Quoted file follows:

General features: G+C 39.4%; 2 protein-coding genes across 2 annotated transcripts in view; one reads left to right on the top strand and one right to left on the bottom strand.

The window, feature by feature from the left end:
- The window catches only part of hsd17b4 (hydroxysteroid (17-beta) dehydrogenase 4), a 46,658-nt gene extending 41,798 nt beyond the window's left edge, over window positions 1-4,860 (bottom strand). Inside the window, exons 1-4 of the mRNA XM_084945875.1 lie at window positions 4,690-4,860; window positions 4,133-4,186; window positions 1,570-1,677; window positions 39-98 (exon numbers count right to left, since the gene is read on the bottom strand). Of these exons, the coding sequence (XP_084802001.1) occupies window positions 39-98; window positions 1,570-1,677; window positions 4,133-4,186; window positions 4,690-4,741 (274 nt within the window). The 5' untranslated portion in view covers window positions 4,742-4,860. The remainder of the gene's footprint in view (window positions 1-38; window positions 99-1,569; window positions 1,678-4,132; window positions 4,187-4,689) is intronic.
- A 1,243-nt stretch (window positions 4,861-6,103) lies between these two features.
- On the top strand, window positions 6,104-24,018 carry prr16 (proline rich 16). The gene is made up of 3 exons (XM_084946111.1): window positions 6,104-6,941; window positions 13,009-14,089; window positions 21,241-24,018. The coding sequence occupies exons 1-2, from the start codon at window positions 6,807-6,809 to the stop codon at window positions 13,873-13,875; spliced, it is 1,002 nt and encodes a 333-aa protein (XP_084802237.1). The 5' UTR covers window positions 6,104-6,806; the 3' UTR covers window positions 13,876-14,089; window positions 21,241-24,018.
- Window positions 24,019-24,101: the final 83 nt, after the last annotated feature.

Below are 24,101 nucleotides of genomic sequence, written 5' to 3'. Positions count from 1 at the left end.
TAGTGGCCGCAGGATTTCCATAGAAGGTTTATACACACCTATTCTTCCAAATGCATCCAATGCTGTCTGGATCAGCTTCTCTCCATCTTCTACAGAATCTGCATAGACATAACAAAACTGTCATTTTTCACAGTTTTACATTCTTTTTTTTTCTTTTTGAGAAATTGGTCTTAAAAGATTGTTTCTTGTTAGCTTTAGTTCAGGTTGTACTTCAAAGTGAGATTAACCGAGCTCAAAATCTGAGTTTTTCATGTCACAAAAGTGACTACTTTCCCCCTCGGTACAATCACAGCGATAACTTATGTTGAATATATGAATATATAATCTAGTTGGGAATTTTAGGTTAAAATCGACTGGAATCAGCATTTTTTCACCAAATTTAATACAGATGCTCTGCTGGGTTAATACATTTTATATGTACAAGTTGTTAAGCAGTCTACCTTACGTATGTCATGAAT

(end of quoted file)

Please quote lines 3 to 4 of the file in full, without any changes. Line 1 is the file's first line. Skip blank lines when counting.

- The window catches only part of hsd17b4 (hydroxysteroid (17-beta) dehydrogenase 4), a 46,658-nt gene extending 41,798 nt beyond the window's left edge, over window positions 1-4,860 (bottom strand). Inside the window, exons 1-4 of the mRNA XM_084945875.1 lie at window positions 4,690-4,860; window positions 4,133-4,186; window positions 1,570-1,677; window positions 39-98 (exon numbers count right to left, since the gene is read on the bottom strand). Of these exons, the coding sequence (XP_084802001.1) occupies window positions 39-98; window positions 1,570-1,677; window positions 4,133-4,186; window positions 4,690-4,741 (274 nt within the window). The 5' untranslated portion in view covers window positions 4,742-4,860. The remainder of the gene's footprint in view (window positions 1-38; window positions 99-1,569; window positions 1,678-4,132; window positions 4,187-4,689) is intronic.
- A 1,243-nt stretch (window positions 4,861-6,103) lies between these two features.